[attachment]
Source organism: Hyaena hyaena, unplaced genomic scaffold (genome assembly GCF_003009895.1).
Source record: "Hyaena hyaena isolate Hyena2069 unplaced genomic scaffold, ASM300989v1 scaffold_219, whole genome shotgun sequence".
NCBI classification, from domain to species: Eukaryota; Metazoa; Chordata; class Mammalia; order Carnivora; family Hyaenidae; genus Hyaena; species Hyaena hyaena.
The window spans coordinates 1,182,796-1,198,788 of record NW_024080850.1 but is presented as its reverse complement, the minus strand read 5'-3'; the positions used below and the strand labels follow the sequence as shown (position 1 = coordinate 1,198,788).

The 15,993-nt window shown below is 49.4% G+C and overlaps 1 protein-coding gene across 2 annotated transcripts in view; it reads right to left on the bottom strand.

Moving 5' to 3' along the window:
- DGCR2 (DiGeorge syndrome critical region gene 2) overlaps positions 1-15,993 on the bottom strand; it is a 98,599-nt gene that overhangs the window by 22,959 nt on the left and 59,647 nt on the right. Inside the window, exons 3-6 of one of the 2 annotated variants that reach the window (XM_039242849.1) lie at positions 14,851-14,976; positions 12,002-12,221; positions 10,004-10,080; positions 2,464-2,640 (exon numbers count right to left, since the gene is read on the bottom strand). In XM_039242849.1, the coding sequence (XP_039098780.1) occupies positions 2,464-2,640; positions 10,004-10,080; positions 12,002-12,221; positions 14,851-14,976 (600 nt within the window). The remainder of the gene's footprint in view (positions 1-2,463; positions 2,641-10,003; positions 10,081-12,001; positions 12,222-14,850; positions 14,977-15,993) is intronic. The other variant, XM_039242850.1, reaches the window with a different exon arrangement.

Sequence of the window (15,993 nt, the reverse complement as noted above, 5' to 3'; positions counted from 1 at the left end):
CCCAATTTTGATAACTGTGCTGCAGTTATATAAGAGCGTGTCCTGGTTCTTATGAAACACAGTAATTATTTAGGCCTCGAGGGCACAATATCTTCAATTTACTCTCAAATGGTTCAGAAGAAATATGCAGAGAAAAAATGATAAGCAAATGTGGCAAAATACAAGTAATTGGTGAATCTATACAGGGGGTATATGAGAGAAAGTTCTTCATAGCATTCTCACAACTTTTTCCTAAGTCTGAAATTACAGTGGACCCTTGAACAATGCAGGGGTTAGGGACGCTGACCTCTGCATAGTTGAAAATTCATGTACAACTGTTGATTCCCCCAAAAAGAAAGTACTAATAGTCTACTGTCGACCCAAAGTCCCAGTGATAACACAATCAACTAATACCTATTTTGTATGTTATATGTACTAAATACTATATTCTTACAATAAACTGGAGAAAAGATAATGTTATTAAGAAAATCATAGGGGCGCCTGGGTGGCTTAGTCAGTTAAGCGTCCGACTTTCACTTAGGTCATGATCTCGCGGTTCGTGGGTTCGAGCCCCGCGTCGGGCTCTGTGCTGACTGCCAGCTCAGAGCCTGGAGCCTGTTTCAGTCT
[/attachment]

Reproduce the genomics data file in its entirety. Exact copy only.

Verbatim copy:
Source organism: Hyaena hyaena, unplaced genomic scaffold (genome assembly GCF_003009895.1).
Source record: "Hyaena hyaena isolate Hyena2069 unplaced genomic scaffold, ASM300989v1 scaffold_219, whole genome shotgun sequence".
NCBI classification, from domain to species: Eukaryota; Metazoa; Chordata; class Mammalia; order Carnivora; family Hyaenidae; genus Hyaena; species Hyaena hyaena.
The window spans coordinates 1,182,796-1,198,788 of record NW_024080850.1 but is presented as its reverse complement, the minus strand read 5'-3'; the positions used below and the strand labels follow the sequence as shown (position 1 = coordinate 1,198,788).

The 15,993-nt window shown below is 49.4% G+C and overlaps 1 protein-coding gene across 2 annotated transcripts in view; it reads right to left on the bottom strand.

Moving 5' to 3' along the window:
- DGCR2 (DiGeorge syndrome critical region gene 2) overlaps positions 1-15,993 on the bottom strand; it is a 98,599-nt gene that overhangs the window by 22,959 nt on the left and 59,647 nt on the right. Inside the window, exons 3-6 of one of the 2 annotated variants that reach the window (XM_039242849.1) lie at positions 14,851-14,976; positions 12,002-12,221; positions 10,004-10,080; positions 2,464-2,640 (exon numbers count right to left, since the gene is read on the bottom strand). In XM_039242849.1, the coding sequence (XP_039098780.1) occupies positions 2,464-2,640; positions 10,004-10,080; positions 12,002-12,221; positions 14,851-14,976 (600 nt within the window). The remainder of the gene's footprint in view (positions 1-2,463; positions 2,641-10,003; positions 10,081-12,001; positions 12,222-14,850; positions 14,977-15,993) is intronic. The other variant, XM_039242850.1, reaches the window with a different exon arrangement.

Sequence of the window (15,993 nt, the reverse complement as noted above, 5' to 3'; positions counted from 1 at the left end):
CCCAATTTTGATAACTGTGCTGCAGTTATATAAGAGCGTGTCCTGGTTCTTATGAAACACAGTAATTATTTAGGCCTCGAGGGCACAATATCTTCAATTTACTCTCAAATGGTTCAGAAGAAATATGCAGAGAAAAAATGATAAGCAAATGTGGCAAAATACAAGTAATTGGTGAATCTATACAGGGGGTATATGAGAGAAAGTTCTTCATAGCATTCTCACAACTTTTTCCTAAGTCTGAAATTACAGTGGACCCTTGAACAATGCAGGGGTTAGGGACGCTGACCTCTGCATAGTTGAAAATTCATGTACAACTGTTGATTCCCCCAAAAAGAAAGTACTAATAGTCTACTGTCGACCCAAAGTCCCAGTGATAACACAATCAACTAATACCTATTTTGTATGTTATATGTACTAAATACTATATTCTTACAATAAACTGGAGAAAAGATAATGTTATTAAGAAAATCATAGGGGCGCCTGGGTGGCTTAGTCAGTTAAGCGTCCGACTTTCACTTAGGTCATGATCTCGCGGTTCGTGGGTTCGAGCCCCGCGTCGGGCTCTGTGCTGACTGCCAGCTCAGAGCCTGGAGCCTGTTTCAGTCT